Netflix, Amazon and Hulu will all let you stream old TV shows and movies. The difference is that Netflix and Amazon don’t have ads and that Hulu does — even for its $8 a month subscription service.
Now Hulu is offering an ad-free option as well, if you’re willing to pay extra.
Hulu will charge $12 a month for its ad-free version, while continuing to market its ad-supported service. Netflix charges new subscribers $9 a month for its service; Amazon streams video for free for people who subscribe to its $99-a-year Prime shipping service.
The Wall Street Journal had previously reported on Hulu’s plans.
Hulu is jointly owned by Disney, 21st Century Fox and Comcast’s NBCUniversal*, and those companies are heavily invested in the business of selling TV ads. Hulu won’t come out and say this out loud, but the 50 percent price jump between the two versions is meant to give most of Hulu’s nine million subscribers a reason to keep the version they have, and not hasten the erosion of the ad model.
Hulu CEO Mike Hopkins will say that he expects a “solid majority” of Hulu’s subscribers will end up with the lower-priced version.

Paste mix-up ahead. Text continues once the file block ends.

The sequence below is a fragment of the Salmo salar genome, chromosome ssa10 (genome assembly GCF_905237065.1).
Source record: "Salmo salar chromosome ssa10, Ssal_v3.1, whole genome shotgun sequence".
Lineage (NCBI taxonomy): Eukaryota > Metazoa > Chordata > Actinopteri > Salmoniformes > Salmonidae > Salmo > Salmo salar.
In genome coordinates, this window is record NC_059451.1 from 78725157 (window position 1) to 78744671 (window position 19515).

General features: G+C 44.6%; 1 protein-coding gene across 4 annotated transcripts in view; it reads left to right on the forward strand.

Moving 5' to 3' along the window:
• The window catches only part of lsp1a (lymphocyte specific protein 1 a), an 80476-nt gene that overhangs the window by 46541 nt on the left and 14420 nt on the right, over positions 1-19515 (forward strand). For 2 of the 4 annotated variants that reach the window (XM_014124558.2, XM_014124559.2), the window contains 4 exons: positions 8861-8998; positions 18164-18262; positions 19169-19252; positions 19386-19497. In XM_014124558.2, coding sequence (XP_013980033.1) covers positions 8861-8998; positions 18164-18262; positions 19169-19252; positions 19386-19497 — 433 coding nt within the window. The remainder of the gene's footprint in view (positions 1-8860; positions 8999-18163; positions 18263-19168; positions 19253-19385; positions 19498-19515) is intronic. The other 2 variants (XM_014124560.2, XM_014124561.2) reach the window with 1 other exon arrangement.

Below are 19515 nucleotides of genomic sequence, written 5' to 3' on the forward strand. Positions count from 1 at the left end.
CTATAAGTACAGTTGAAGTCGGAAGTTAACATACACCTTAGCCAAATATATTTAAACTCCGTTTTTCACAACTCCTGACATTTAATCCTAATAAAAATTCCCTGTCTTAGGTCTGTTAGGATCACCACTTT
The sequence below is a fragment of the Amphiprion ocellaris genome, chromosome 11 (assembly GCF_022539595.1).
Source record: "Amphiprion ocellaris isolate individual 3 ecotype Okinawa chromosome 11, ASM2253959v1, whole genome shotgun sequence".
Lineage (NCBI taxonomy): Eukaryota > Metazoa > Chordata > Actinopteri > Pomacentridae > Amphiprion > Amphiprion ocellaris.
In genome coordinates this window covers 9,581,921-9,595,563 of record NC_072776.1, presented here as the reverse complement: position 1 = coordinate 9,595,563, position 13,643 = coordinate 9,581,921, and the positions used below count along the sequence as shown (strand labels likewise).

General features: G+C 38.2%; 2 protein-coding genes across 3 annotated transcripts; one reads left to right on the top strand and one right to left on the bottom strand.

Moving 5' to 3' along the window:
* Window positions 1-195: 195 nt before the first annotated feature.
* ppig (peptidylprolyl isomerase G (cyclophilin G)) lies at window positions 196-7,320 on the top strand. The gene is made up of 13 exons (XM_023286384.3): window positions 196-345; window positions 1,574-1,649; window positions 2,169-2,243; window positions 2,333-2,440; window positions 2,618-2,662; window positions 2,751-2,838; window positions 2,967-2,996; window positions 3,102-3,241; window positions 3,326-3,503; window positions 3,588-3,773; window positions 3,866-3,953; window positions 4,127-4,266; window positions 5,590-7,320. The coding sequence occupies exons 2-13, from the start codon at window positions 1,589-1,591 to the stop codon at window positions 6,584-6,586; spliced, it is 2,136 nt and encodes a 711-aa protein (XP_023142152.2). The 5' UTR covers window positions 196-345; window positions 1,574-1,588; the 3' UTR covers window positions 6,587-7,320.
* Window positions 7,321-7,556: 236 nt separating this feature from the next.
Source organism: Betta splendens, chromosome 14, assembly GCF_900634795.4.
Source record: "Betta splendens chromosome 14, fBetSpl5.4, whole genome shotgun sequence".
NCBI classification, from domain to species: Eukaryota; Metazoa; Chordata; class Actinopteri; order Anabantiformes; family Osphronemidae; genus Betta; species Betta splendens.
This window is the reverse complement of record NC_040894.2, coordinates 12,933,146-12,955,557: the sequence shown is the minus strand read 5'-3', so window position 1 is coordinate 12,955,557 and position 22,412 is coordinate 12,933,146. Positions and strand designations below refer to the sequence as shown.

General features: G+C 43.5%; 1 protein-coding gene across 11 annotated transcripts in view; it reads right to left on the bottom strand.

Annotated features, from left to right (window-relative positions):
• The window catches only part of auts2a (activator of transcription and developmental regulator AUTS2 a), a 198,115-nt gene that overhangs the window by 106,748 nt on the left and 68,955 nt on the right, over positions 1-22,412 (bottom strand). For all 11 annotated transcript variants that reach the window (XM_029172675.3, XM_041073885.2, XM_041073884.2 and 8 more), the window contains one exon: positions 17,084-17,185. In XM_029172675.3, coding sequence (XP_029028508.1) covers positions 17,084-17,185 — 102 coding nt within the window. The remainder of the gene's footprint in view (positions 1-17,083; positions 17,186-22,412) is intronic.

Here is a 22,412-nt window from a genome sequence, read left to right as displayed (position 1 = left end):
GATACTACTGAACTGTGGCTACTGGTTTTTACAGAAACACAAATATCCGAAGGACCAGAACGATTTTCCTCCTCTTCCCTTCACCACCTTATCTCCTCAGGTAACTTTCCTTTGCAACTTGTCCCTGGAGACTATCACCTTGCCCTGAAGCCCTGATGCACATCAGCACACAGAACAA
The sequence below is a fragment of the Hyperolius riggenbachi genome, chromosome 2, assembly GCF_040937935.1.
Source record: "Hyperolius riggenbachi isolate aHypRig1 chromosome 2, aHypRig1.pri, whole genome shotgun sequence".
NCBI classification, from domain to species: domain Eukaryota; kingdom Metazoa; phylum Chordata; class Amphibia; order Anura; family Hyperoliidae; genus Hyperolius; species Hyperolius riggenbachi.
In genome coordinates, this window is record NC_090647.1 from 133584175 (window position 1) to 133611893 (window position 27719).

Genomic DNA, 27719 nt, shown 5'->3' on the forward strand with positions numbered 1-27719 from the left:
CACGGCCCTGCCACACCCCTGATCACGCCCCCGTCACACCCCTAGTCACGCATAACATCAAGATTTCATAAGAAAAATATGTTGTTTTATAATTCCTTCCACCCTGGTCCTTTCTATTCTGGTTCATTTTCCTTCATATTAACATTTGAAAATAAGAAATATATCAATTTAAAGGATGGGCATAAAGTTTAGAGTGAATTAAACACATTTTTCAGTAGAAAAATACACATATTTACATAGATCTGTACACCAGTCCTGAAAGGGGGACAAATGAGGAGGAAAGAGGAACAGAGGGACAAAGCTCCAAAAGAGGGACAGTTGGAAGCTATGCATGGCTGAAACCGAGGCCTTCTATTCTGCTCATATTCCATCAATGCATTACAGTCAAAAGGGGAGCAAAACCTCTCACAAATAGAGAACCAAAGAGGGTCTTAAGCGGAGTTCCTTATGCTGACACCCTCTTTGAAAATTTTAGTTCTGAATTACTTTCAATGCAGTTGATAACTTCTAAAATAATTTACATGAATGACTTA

Hopkins says getting the various rights owners for the Hulu catalog — which includes TV shows from NBC, ABC and Fox as well as stuff from other networks, plus movies (note the Epix deal it just signed), plus stuff Hulu is creating on its own — to agree to the ad-free option took months.
As a sign of how difficult it is to line this stuff up, Hulu’s ad-free version comes with one small asterisk. Seven Hulu shows — “New Girl,” “Scandal,” “How to Get Away With Murder,” “Grey’s Anatomy,” “Once Upon a Time,” “Agents of Shield” and “Grimm” — will be what Hulu is referring to internally as “exception shows,” which means they will run with ads even on the ad-free version.
But this is a pretty minor concession: While the shows will have a 15-second commercial before they start and a 30-second ad after they end, there won’t be any commercials in the middle of the programs.
* Comcast and NBCUniversal are both investors in Vox Media, which owns this website.
This article originally appeared on Recode.net.